• Justin Sous

    It’s definitely hit or miss. User engagement gets really tricky depending on the industry you’re in. If you’re a pest control company for example, I’m not so sure people want to be getting notifications about bugs and rodents etc.

  • http://www.brickmarketing.com/ Nick Stamoulis

    “the people who fall victim to that spam are the SMBs.”

    I think you are absolutely right. They know they need SEO but don’t know how to go about getting it (and getting it right) so they get the best help they can afford (which might not be very good help in the end). That’s why my company offers full day SEO trainings for SBMs so they can learn the basics, maybe do a little SEO on their own and at least know what to look for when it comes to hiring some help.

  • Christopher Carlson

    I agree wholeheartedly, and I’d like to add another obstacle to the list: with the significant increase in encrypted search, it’s getting more and more difficult to figure out how people are even finding your site in the first place. That affects both SMBs’ and larger companies’ abilities to tailor sites for users.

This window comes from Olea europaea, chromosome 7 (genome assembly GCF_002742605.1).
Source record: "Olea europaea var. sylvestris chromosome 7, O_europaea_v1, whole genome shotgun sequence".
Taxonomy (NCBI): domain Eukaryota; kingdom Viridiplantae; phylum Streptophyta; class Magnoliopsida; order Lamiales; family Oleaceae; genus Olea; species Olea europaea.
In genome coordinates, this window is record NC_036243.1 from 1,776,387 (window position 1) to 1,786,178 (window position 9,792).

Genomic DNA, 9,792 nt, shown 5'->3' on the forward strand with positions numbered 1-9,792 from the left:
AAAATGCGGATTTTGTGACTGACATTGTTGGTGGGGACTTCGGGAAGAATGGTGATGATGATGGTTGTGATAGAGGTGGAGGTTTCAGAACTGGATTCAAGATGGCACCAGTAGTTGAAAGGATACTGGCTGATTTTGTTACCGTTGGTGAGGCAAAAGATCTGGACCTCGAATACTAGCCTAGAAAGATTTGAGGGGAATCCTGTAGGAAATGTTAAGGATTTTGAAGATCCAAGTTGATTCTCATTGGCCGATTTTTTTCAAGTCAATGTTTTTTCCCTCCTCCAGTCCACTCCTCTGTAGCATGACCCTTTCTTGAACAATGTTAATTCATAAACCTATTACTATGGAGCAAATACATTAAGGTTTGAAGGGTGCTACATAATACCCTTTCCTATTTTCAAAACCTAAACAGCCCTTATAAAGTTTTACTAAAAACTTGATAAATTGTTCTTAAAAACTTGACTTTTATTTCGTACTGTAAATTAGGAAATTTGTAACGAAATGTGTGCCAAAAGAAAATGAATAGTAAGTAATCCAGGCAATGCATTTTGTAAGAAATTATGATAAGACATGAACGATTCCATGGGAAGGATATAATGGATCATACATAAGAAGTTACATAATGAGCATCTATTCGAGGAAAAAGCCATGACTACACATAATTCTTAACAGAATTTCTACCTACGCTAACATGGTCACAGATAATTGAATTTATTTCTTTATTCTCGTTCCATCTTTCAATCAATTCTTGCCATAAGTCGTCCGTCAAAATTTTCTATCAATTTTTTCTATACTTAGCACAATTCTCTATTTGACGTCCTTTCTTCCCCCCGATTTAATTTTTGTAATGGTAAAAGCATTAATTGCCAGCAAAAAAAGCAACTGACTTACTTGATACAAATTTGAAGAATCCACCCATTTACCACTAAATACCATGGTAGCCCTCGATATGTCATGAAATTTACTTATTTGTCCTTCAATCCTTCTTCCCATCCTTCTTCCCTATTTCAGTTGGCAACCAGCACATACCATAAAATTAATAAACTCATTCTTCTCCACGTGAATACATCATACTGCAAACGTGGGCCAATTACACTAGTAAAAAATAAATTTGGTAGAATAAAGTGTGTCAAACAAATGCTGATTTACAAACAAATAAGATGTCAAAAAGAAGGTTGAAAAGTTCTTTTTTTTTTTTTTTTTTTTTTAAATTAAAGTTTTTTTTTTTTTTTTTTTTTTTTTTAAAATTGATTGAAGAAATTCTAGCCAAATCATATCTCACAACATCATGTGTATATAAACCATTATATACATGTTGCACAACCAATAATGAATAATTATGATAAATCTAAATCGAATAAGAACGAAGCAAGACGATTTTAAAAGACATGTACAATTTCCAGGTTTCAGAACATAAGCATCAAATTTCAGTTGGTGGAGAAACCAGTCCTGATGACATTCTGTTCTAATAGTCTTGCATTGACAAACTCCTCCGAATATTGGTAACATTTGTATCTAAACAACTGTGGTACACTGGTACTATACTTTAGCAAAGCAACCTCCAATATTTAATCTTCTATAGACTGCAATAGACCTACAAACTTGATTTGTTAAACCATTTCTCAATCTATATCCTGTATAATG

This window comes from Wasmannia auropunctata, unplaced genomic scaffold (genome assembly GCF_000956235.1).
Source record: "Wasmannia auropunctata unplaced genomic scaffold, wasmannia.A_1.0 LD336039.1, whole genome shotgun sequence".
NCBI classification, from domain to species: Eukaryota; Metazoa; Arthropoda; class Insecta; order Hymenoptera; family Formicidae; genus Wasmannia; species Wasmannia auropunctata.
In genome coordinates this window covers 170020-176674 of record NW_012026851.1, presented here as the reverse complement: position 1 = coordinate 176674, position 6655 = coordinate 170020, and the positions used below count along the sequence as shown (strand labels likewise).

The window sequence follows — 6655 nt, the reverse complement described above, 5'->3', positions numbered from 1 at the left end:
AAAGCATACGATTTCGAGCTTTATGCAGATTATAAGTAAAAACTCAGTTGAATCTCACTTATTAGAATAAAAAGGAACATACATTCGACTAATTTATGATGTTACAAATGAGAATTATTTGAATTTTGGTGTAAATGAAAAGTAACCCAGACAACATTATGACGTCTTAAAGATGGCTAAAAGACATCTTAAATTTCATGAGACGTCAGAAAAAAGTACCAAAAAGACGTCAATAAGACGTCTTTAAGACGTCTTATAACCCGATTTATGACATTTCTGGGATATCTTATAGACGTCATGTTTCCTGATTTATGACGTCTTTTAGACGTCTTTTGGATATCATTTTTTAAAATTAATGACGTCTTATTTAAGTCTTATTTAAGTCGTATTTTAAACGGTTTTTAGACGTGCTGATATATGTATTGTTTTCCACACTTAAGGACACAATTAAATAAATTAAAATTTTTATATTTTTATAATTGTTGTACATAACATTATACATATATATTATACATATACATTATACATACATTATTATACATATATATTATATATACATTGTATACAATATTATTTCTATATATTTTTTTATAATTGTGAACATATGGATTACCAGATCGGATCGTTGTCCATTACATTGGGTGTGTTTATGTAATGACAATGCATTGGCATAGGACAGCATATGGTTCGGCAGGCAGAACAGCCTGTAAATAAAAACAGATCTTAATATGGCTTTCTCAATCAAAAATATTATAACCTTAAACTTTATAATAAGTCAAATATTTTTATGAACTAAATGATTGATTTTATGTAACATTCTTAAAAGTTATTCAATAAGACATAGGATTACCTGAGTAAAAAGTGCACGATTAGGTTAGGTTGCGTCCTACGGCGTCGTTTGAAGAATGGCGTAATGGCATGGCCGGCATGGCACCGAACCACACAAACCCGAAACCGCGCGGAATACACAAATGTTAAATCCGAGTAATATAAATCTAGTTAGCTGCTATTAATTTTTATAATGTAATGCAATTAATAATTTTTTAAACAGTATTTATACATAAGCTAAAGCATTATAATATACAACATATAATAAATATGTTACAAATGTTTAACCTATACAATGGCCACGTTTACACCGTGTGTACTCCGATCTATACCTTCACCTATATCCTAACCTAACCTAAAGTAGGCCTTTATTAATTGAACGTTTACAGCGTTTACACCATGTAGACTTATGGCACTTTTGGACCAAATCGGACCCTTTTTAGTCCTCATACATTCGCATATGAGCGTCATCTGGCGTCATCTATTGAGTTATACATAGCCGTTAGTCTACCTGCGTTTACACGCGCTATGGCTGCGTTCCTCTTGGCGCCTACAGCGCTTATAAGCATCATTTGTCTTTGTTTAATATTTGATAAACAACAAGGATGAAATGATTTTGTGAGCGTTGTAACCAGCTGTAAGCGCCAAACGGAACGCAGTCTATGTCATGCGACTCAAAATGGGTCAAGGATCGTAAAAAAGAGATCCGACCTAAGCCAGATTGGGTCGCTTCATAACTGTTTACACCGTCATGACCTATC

• robthespy

    I don’t agree with that. Obviously it’s subjective.

    But over the last 12 months, Google has booted more low quality sites than they seemingly had in the previous 3-5 years combined.

    Yes, there are still major issues w/ SERP quality, but I think they’re actually starting to move in the right direction. 2 months ago…it was an absolute mess.

  • http://greatblogmikewelldone.blogspot.com/ Mike Sobol

    This is a big question that we grapple with in mapping out the long term strategy of our SEO/ content marketing services. We’re all about content, but our clients use us largely for SEO (of course), so should we provide value-added on-page optimization support and keyword strategy? All the content and external links in the world can’t push a badly structured page to the top of search anymore. Local factors sure can help, when location in fact matters to a business, but for most of our clients it doesn’t.

    Even our well-intention developer easily tanked our rankings, just for technical reasons, really. That doesn’t seem fair. But the fairness issue only matters because Google has a near-monopoly on search. All this would be very different if Bing, DuckDuckGo, etc gain some serious market share. No one talks about the fairness of TV advertising and how it takes professionals to produce a worthwhile commercial. The same is true of other marketing channels. In addition to fairness, there’s also no talk about how other marketing channels shouldn’t cost anything. So, should ranking in search really be fair and free?